Yet it was Ivanka who was wrong. On weeknights this fall, the hotel's least expensive rooms will go for between $735 and $995 a night. On many days, the hotel is as expensive or more so than the Four Seasons. (Ivanka Trump had said that Trump Organization originally aimed to have lower rates than this high-end hotel.) And it's not at all clear whether Trump's hotel can command such steep rates in a market already crowded with luxury hotels—especially because Trump's hotel will lack some of the amenities initially promised.

Read more: http://www.motherjones.com/politics/2016/09/donald-trumps-old-post-office-hotel-financial-flop

Sounds like the project is pretty much guaranteed to fail.

This tiny house could be a game changer for the low-income population in Detroit

Source: Detroit Curbed


It’s the first of many that will be built on these two blocks between the Lodge and Woodrow Wilson Street. Right now, there are plans to finish seven by October, with the goal of building 25 altogether as the funding comes in. The application process starts soon and the first residents should move in next month.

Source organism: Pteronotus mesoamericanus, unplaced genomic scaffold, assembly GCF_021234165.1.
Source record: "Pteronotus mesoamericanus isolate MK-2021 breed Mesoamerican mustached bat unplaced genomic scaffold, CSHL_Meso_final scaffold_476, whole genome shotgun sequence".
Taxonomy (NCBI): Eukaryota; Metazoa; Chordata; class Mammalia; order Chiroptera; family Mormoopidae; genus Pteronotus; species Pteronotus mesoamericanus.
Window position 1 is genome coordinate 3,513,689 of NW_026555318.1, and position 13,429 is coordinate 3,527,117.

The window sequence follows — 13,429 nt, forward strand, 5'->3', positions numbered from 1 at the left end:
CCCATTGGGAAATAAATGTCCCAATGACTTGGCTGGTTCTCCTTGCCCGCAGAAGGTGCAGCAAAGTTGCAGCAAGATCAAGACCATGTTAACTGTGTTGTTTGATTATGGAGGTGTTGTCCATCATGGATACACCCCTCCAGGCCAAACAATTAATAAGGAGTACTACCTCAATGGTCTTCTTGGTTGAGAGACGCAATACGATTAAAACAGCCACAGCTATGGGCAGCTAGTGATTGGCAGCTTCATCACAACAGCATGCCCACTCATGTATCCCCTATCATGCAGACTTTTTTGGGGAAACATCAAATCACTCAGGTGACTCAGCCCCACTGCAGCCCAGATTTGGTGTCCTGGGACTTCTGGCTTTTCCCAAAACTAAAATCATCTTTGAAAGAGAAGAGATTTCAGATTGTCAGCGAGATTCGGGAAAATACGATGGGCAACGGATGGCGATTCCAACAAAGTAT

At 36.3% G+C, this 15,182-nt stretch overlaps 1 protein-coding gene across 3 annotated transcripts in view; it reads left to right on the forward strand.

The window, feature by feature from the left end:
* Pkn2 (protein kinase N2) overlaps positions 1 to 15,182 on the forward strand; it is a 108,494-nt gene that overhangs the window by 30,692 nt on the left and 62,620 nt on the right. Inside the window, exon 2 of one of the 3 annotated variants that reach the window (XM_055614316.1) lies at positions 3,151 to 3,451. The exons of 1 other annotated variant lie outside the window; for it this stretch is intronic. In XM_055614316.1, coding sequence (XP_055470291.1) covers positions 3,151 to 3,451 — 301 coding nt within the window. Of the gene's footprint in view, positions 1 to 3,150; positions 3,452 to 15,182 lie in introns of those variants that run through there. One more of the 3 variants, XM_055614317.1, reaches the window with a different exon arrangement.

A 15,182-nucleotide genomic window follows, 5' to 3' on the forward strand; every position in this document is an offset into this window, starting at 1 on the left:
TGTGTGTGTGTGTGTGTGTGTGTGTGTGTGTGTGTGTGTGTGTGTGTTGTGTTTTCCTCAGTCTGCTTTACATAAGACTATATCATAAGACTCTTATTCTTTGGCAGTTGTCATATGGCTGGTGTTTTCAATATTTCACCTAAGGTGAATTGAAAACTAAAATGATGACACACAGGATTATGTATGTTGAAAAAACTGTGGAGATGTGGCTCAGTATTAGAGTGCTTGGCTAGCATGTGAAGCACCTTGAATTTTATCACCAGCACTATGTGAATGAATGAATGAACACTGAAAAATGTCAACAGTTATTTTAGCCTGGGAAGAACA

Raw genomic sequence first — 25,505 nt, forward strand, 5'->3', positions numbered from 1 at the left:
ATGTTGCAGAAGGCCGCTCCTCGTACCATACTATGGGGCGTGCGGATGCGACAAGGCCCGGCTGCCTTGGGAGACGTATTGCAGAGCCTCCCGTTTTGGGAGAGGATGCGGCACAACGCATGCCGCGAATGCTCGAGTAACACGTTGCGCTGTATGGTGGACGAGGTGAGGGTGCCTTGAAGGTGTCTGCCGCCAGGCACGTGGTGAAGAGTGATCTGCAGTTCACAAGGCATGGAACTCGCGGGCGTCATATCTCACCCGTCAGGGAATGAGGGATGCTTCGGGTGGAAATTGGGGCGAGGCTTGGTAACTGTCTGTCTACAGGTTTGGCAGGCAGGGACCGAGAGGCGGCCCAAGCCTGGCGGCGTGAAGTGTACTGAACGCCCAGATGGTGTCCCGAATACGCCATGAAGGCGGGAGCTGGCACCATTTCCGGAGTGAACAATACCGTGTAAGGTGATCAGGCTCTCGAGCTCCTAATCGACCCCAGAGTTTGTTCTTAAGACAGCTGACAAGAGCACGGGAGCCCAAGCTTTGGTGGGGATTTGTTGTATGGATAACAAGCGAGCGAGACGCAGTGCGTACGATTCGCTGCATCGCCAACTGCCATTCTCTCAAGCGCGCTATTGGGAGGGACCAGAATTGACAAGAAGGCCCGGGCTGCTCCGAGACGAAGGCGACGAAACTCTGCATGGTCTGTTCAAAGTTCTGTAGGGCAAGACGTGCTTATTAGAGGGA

The houses will range in size from 250-400 square feet. Each house will look different, but will have similar amenities. This model house, seen above, is 300 square feet, and they’ll be building a deck on the back of it for additional living space.

Ford has contributed $400,000 to this project. A 300-square-foot home would cost about $48,000 to build, but that figure could decrease as more are built.

Residents will need an income to qualify for the project. A 300-square-foot home will cost $300 in rent each month, plus heating, which should only be about $32 per month in the winter. They’re using a rent-to-own model, with tenants graduating from a rental lease to a land contract, with potential full ownership rights of the home after seven years.

Read/view more: http://detroit.curbed.com/2016/9/9/12860756/tiny-house-detroit-neighborhood-low-income